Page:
other non-cash changes of £4.4m.

Tamar’s turnover (12 months to 31 Dec 2007) was £38m (figure in 2006: £16m) and this produced a pre-tax profit of £3.3m (previous year: £350,000).

The gemstone makes an appearance in Tamar’s accounts, a revaluation being said to have put its worth at £10.7m.

This is simply mind boggling.

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Even better summary of the situation here:

http://www.contractjournal.com/Articles/20...y-gemstone.html

This is simply mind boggling.

It really does get better:

http://www.birminghampost.net/birmingham-b...65233-23133971/

However, the Istituto Gemmologico Italiano, a government-recognised Italian institution, said it had no records of the “Gem of Tanzania”, was not open in August, and did not do any valuations at its site in Valenza, which was solely for teaching.
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Collapsed building firm owned ruby worth £11m

Aidan Jones The Guardian, Monday 16 March 2009 history

romancing-the-stone.jpg

Administrators are trying to unravel the mystery of an £11m ruby claimed as an asset by a Shropshire construction company that collapsed last week with the loss of more than 400 jobs. The ruby, cited as the Gem of Tanzania, was listed in Wrekin Construction's 2007 accounts, raising questions over the reasons for its ownership by a mid-sized building firm. Ernst & Young, which is acting as the administrator, says it is "too early to comment" on the provenance of the gem or reports that it was bought to inflate the value of Wrekin's assets. Wrekin directors could not be reached for comment

Edited by Nicholas Cage
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Nah, your child's doll has two glass eyes - one blue one and one red one ;)

Quite normal on the red eye flight.

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It's OK guys the ruby is now being offered on E- Bay

The Gem of Tanzania" on eBay, also Natural Rubies, Ruby, Loose ... Find "The Gem of Tanzania" in the , Natural Rubies , Ruby , Loose Gemstones , Jewellery Watches category on eBay.co.uk.

cgi.ebay.co.uk/%22The-Gem-of-Tanzania%22_W0QQitemZ260377321564QQcmdZViewItemQQimsxZ2009

Panic over

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Collapsed building firm owned ruby worth £11m

Aidan Jones The Guardian, Monday 16 March 2009 history

Or, maybe not. This was front-page on the FT this weekend... the details were damning... and strongly suggested that the ruby was an invented asset with falsified documentation that was used to obtain secured lending from the RBS.

Having read about the shady dealings of the Yakuza (Japanese gangsters) exposed by the 1990 crash, this sort of thing should come as no surprise. The Japanese came across a plethora of frauds committed with false/duplicated/borrowed/copied 'certificates of deposit' - which had permitted organised crime to make many speculative investments - often in real-estate. It comes as no surprise that similar things have been happening in the UK.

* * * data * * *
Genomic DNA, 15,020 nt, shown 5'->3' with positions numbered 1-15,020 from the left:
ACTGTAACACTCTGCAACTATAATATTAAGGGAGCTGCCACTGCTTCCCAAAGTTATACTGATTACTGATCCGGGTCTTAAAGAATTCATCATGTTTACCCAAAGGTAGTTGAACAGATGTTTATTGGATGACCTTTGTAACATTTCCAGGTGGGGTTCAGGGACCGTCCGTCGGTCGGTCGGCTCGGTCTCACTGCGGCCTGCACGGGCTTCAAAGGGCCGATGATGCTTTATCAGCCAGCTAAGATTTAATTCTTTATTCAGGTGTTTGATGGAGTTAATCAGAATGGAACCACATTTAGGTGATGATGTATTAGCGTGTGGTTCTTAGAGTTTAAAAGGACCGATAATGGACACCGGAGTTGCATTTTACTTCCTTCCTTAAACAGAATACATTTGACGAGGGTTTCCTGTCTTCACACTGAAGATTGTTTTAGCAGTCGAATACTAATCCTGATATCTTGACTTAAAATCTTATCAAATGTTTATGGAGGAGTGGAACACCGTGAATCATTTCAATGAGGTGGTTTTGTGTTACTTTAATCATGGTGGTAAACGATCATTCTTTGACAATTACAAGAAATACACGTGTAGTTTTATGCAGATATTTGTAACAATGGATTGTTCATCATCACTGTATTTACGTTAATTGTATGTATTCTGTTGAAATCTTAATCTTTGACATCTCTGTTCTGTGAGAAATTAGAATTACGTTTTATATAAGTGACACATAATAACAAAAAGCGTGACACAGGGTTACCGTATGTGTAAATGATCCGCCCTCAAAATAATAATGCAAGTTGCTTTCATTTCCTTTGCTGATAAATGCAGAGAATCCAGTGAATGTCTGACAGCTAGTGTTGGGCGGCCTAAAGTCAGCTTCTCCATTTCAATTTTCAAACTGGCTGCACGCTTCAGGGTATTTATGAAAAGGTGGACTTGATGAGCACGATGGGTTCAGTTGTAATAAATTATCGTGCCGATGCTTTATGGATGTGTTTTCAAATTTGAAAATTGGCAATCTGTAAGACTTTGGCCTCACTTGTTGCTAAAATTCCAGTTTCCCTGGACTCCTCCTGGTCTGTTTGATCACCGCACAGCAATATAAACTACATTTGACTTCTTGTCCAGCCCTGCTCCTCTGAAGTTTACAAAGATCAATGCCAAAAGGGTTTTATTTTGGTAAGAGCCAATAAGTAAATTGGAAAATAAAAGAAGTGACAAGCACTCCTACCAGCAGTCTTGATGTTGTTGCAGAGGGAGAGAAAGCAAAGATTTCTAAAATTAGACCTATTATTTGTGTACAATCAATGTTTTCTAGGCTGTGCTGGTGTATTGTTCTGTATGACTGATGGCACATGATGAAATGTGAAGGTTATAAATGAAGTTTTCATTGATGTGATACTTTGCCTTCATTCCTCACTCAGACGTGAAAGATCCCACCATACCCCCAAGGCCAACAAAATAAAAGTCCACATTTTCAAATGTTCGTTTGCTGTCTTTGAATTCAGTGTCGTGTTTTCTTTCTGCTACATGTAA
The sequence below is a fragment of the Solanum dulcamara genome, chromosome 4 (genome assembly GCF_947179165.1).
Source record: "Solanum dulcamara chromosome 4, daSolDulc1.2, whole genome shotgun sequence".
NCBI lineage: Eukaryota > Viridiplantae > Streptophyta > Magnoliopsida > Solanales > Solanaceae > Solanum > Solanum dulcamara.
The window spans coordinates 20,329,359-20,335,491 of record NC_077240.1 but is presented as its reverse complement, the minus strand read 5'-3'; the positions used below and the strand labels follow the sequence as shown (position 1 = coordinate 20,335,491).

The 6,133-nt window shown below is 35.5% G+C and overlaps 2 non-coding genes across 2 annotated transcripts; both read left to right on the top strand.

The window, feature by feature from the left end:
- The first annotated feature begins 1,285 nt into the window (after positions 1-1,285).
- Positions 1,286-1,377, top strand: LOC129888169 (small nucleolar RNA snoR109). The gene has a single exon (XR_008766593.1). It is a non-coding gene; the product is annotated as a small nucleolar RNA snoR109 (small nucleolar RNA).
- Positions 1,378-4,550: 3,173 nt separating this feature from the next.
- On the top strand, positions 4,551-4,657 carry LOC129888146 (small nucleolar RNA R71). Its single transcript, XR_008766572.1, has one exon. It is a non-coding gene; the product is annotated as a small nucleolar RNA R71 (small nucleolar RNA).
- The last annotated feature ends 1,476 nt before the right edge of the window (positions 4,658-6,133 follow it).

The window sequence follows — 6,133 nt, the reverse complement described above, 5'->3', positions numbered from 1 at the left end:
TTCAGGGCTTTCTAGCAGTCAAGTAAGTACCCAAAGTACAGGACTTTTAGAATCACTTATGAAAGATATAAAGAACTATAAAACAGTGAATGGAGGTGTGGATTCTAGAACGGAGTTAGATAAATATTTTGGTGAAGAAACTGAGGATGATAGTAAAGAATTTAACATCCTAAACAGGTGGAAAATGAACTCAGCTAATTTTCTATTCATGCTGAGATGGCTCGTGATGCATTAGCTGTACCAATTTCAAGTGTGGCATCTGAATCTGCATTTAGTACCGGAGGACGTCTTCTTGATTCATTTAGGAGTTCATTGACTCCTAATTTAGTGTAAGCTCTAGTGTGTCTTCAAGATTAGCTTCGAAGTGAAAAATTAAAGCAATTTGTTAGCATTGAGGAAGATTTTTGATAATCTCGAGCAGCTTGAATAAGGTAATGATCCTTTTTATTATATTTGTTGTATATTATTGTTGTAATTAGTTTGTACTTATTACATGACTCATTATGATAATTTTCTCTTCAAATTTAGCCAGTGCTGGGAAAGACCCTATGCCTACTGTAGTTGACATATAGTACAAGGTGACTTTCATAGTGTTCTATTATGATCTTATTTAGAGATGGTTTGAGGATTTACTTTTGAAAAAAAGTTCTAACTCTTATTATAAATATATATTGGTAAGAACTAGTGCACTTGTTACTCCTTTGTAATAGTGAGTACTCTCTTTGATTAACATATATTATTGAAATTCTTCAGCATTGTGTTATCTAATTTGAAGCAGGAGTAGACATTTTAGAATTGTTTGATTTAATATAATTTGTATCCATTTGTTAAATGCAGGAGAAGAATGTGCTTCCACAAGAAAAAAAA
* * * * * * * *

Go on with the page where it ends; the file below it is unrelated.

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Sellers information on E-Bay

"The Gem of Tanzania"

The most valuable ruby in the history of the world, ever! (allegedly)

Here we have for sale an item of unparalleled rarity. In fact it's so rare there are a lot of people who think it doesn't exist!

Ideal collateral for bank lending, helps boost your balance sheet it's a once in a lifetime offer and far better than any government backed lending plan (unless of course you're a bank that is).

Signed valuation from Sotheby's Chrisities Gerald Ratner Sir Fred Goodwin (Although Fred might not want to hand this over as he doesn't like giving things back)

Prefer collection in person but will post by Royal Mail Special Delivery although the insurance may be a bit steep.

I'm open to "Buy it now" offers.

Terms of Sale:-

Direct transfer to my off shore bank account in the Cayman Islands.

Sorry I won't take PayPal for this item, the fees would be eyewatering and I really don't fancy getting a chargeback a month or so later.

Payment in company stock or shares not acceptable (what do you think I am a Scottish banker or something?)

No bidding from Tanzanian's then claiming it belongs your mother country anyway and you're not paying for it and it should be returned!

However I will ship to Nigeria, especially if you're a Doctor and have suddenly stumbled across a bank account of a deceased family member which contains enough cash to sort out the UK nation deficit. Don't go asking for deposits though..do you think I'm stupid or something?

Happy bidding

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http://www.ft.com/cms/s/0/e7a878aa-100c-11...html?ftcamp=rss

Note 13 of Wrekin’s 2007 accounts states: “The fair value of the ruby gemstone was determined by a professional valuer at the Instituto Gemmologico Italiano (sic) based in Valenza, Italy, on 31 August 2007.”

Loridana Prosperi, a gemmologist at the head office of the Istituto Gemmologico Italiano in Milan, said: “That is impossible, because we were on holiday on August 31 2007.”

She said IGI never assesses the price of gemstones, only the quality – and the Valenza office does not even do that.

Ms Prosperi said an £11m ruby would be equivalent to “The Black Prince”, a jewel the size of a chicken’s egg in the Queen’s crown. She said she would like to get a look at “The Gem of Tanzania”. She is not the only one

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Hang about... is this putative bit of bling called the Gem of Tanzania or the Star of Zanzibar?

Star of Zanzibar

Gem of Tanzania

I am alarmed to have discovered an inconsistency in what was otherwise a wholly credible account.

Can this get any better?

Incidentally, you could probably have it made for £10 : http://www.syntheticgems.org/Rough%20Stone.asp

Synthetic ruby at that site costs $0.166/gram

Edited by Sledgehead
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Oh dear. I wouldn't like to be in the shoes of Wrekin's auditors right now, nor those of its directors.

The jokers at Wrekin actually went on the Today programme saying they had just won millions in new orders for government infrastructure projects and complaining that another arm of government was about to pull the plug; strangeley they failed to mention the Gem of Tanzania/Star of Zanzibar.